Country for PR: China
Contributor: PR Newswire Asia (China)
Sunday, September 26 2021 - 20:52
CGTN: Tech, politics and ambition: How Huawei's Meng Wanzhou stepped into a perfect storm between China and U.S.
BEIJING, Sept. 26, 2021 /PRNewswire-AsiaNet/ --

- Meng Wanzhou's release reveals Washington's attempt to prevent its stiff 
competition with Beijing from veering into a conflict, but it's far from being 
a reversal in bilateral tensions.

"I'm finally back home," Huawei's chief financial officer Meng Wanzhou said 
when landing at the Shenzhen airport Saturday evening.

After nearly three years of being held under house arrest in Canada, Meng and 
her legal team reached a deal with the U.S. Justice Department on Friday which 
allowed her to return to China. The moment marked the end of a prolonged legal 
and political saga which took place amid rising tensions between Beijing and 

Shortly after the deal was reached, Meng boarded a charter Air China flight 
headed to the southern Chinese city of Shenzhen where Huawei is based. 

Meng, 49, has not pleaded guilty to fraud charges. Under the agreement, she 
will not be prosecuted further in the U.S. and the extradition proceedings in 
Canada will be terminated, according to a statement released by William Taylor 
III, one of the lawyers representing Meng.

"Facts have already proven that this is a political persecution against a 
Chinese citizen and its aim is to suppress Chinese high-tech companies," said 
China's Foreign Ministry spokesperson Hua Chunying on Saturday.

What happened three years ago?

On December 1, 2018, Canadian authorities arrested Meng at the request of the 
U.S. government which accused her of wire fraud and sought her extradition. The 
incident took place as the Trump administration adopted an aggressive approach 
in dealing with China on a variety of issues including trade and technology.

Four months before Meng's arrest, the U.S. government fired the opening salvo 
against Chinese high-tech companies by issuing a ban on the federal government 
use of products by Huawei and ZTE – two leading Chinese providers of telecom 
equipment, citing security concerns. The following year, Huawei was added to 
the U.S. Commerce Department's Entity List, which effectively banned American 
companies from doing business with the Chinese tech giant.

Why now?

Over the past three years, Meng's detention has been a thorny issue between 
Beijing and Washington. Tensions that were unfathomable years ago have taken an 
incendiary crescendo.

There are two factors that facilitated her release, according to Guo Changlin, 
a former senior diplomat at the Chinese Embassy in the U.S.

"U.S. President Joe Biden is looking to meet with his Chinese counterpart Xi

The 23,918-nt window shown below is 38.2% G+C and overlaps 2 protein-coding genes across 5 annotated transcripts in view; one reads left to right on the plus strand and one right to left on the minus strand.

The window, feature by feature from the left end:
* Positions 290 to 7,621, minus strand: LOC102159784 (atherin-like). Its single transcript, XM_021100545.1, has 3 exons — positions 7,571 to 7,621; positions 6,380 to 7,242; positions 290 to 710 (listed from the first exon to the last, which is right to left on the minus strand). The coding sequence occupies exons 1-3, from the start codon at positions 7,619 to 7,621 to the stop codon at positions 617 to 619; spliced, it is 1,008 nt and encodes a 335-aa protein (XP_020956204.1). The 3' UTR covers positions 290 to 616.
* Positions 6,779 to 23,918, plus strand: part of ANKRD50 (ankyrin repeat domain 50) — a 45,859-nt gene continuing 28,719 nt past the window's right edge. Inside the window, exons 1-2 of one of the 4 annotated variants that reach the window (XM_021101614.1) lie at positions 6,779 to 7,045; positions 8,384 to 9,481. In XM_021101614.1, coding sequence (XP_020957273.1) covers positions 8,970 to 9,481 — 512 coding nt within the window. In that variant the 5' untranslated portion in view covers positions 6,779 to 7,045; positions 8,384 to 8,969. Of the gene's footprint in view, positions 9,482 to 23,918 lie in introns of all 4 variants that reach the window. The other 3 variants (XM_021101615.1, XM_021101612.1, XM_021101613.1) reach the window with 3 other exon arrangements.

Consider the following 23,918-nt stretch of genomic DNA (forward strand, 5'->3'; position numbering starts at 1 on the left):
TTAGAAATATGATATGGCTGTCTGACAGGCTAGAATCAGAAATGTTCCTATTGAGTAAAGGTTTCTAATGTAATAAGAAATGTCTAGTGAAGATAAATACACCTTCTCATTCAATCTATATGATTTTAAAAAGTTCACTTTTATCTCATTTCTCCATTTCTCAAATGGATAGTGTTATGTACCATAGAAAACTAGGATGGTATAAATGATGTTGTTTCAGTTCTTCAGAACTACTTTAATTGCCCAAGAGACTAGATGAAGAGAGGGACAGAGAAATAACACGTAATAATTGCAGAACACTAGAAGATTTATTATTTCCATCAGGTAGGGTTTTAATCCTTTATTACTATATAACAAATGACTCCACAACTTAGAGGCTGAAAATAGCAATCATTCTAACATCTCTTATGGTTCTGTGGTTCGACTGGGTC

Jinping at the upcoming G20 summit in person. [Also] Justin Trudeau has just 
been re-elected as Canadian prime minister [by a narrow margin] and is eager to 
fling off Meng's case, which after all has been a protracted bone of contention 
between China and Canada," Guo told CGTN during a phone interview.

Despite Washington's hardline China policy, Biden himself developed a close 
relationship with Xi when the two were vice presidents. Biden has been to China 
four times and the two met 11 times in person, noted Li Cheng, director of the 
John L. Thornton China Center at the Brookings Institution. 

"My point was that when I came back from meeting with him [Xi] and traveling 
17,000 miles with him … – that's how I got to know him so well," Biden remarked 
during a February town hall meeting.

"They have a personal friendship but how far Biden could go in light of 
nationwide anti-China sentiments remains to be seen," said Guo.

Li believes that Biden has to flex his muscles since the U.S. voter base is 
increasingly embracing the anti-China messaging. "He's not that confrontational 
himself," he added. 

What does Meng's release mean to China-U.S. ties?

The release shows Washington's attempt to prevent the stiff competition from 
spiraling out of control, but it falls short of being a reversal in bilateral 
tensions, according to Guo. The charges against Huawei remain in place, and the 
tech giant is still on the U.S. blacklist. 

The tech war is brewing. The U.S. pioneered the third industrial revolution and 
it's been at the very top of the pyramid over the decades. However, on the 
threshold of the 21st century, China and the U.S. have become fierce contenders 
in the fourth industrial revolution, which is dominated by chips and algorithms.

The White House listed China as "the only competitor potentially capable of 
combining its economic, diplomatic, military, and technological power" in its 
Interim National Security Strategic Guidance. 

"The end of the engagement era could date back to 2010 when China became the 
world's second largest economy," said Guo. When China's GDP exceeded 60 percent 
of that of the U.S. in 2014, hostility further grew, with containment policies 
ranging from trade to human rights over the years. 

Washington's attempt to contain Beijing in the high-tech realm predates Donald 
Trump's trade war and continues to this day. A hi-tech decoupling looks 

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